To limit that loss and ensuring that the enhanced field in and around the nanoparticle is achieved with organic solar cells, the nanoparticles need to be in direct contact with the solar cell’s semiconductor material. However, for inorganic silicon solar cells it is a more serious problem because, Bagnall explains, ‘the metal will cause a recombination increase and you will end up losing more carriers than you generated.’
The solution is to put the metal nanoparticles on the back of the solar cell. With this approach the ideal solar cell model is to have a normal antireflective coating, through which most of the first pass of the light works normally, and then the infrared light that has gone through the cell is scattered by the nanoparticles. Because the plasmons are then at the back of the cell their photon capture is prolonged, so the quantum efficiency in the infrared is improved in combination with the scattering.
‘We can use less material, so a 10μm piece of silicon instead of 200μm piece of silicon to make the technology cheaper. That is our line of inquiry to try and design this scattering back-reflector that will work in the infrared where we minimise the absorption and maximise the lateral scattering,’ says Bagnall.
For now the plasmons can scatter 60 per cent of the long wavelength light, but absorb less than 5 per cent. To improve this performance Bagnall’s team has a good idea about the shape, size and position and type of design of the metal nanoparticles and where they need to be in the overall structure. Primarily at the bottom of the cell, how many nanometres they are away from the back-reflector and the semiconductor is a critical factor. To manufacture this layer of well-designed, precisely positioned nanoparticles, electron beam lithography could be used to produce a proof of principle demonstration. The proof of principle work will see lithographic tools used to create the nanoparticles for Bagnall’s team to evaluate. Self organised metal films are preferred for cheap mass manufacture and that will be the next stage, a self organised way of making the particles in solution and then spin them on a substrate. With an organic solar cell the nanoparticles can be embedded in with the solution and can help the scattering and enhanced absorption.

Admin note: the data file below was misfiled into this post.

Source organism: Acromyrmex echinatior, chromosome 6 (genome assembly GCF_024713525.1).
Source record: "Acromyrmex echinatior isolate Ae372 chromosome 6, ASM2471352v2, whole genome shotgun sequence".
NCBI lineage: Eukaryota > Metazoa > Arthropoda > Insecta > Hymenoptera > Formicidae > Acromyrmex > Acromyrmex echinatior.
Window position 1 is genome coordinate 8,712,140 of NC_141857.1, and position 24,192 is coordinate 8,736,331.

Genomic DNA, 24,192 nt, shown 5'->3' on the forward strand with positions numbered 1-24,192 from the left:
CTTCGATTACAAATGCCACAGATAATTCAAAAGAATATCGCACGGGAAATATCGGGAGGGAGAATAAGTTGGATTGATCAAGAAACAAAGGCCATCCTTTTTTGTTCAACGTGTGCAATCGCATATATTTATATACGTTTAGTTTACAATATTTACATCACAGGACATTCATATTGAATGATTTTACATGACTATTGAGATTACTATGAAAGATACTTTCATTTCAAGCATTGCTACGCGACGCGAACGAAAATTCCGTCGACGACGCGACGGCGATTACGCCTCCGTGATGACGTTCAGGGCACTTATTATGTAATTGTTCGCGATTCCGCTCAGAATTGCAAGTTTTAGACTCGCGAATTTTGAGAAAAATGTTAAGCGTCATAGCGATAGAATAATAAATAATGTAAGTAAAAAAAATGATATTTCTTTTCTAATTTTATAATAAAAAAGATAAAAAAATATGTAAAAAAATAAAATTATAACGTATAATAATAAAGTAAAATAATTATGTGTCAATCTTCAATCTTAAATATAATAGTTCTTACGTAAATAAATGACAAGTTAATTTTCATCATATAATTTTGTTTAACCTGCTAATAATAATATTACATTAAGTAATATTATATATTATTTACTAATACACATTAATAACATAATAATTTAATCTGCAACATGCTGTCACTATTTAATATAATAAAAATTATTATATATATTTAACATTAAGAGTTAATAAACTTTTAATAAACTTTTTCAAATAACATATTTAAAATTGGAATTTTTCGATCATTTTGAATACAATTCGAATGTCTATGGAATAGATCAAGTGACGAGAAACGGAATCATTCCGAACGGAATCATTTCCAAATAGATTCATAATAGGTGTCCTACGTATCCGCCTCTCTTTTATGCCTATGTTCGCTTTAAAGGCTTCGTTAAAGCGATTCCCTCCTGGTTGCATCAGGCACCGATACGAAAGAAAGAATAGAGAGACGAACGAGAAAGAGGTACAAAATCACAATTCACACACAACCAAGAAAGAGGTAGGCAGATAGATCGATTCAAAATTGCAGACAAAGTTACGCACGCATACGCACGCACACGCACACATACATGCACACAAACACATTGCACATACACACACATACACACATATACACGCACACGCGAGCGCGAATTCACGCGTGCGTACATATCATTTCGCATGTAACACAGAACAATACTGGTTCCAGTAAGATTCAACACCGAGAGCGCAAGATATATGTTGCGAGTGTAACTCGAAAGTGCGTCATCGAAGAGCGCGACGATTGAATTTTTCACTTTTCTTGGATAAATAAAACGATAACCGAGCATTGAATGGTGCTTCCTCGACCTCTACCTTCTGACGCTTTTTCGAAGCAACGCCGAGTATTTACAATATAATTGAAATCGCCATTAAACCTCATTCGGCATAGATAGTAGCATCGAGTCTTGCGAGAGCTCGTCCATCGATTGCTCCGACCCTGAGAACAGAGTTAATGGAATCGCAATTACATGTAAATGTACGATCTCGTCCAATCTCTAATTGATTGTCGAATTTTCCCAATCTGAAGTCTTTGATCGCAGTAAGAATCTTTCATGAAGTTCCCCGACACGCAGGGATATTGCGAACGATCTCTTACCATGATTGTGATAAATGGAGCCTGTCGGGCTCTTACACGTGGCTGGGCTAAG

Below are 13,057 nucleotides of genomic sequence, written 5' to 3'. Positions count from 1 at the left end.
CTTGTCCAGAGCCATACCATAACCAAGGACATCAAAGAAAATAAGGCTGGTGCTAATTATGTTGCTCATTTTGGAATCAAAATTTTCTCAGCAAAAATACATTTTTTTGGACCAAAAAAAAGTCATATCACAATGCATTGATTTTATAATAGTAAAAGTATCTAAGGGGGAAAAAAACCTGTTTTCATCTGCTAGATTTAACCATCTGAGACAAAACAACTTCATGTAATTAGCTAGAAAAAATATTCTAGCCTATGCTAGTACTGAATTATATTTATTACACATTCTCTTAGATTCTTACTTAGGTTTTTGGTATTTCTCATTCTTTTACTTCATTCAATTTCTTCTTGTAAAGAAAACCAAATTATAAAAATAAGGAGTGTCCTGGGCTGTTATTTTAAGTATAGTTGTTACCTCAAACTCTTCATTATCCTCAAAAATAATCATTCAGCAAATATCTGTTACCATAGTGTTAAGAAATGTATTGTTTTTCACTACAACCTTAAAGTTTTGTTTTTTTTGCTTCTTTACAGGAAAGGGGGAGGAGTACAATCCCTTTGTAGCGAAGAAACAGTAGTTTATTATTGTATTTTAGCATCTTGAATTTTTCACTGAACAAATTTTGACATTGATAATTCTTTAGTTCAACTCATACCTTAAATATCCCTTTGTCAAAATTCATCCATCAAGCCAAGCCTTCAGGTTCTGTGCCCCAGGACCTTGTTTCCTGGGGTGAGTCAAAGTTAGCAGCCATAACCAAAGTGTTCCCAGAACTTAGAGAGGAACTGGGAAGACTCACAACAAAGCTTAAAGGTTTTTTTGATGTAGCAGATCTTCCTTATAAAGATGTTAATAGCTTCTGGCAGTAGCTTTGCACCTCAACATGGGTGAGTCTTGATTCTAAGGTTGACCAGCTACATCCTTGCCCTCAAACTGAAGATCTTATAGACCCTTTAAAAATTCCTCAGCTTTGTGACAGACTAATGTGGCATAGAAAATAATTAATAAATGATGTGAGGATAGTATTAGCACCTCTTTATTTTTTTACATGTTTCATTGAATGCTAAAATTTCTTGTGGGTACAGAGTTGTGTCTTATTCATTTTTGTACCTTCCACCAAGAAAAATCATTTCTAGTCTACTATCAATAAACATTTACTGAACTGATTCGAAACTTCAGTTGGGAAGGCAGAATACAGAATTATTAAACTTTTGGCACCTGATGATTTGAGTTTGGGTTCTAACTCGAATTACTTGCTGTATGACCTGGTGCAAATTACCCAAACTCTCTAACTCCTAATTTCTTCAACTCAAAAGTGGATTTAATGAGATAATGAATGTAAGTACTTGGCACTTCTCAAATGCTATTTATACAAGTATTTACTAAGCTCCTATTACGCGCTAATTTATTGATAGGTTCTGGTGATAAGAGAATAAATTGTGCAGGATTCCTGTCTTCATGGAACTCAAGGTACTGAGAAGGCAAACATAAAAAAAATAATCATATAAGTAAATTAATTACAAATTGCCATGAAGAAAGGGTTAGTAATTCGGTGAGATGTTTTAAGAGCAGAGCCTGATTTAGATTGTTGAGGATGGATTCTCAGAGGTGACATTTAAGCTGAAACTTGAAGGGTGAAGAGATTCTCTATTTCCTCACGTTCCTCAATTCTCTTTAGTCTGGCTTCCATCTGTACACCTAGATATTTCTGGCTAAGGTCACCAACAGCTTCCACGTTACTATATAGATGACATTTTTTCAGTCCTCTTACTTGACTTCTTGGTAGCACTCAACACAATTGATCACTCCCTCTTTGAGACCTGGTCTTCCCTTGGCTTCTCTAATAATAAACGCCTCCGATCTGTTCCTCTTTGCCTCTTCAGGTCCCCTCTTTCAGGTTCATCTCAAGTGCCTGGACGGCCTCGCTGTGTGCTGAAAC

‘There has been a lot of hype over the years and we’ve plodded on to find real answers. So far I haven’t seen anyone show a better solar cell; as far as I know no–one has come up with a solar cell that uses plasmonics that is ready for commercialisation,’ Bagnall explains. ‘Inkjet printing might be a cheap way or nano imprint lithography or annealing of a thin film gives you particles, but none of these things are quite as controlled. You create a wide variety of shapes and sizes that broaden the features and you don’t have control over the tricky problems we have been talking about.’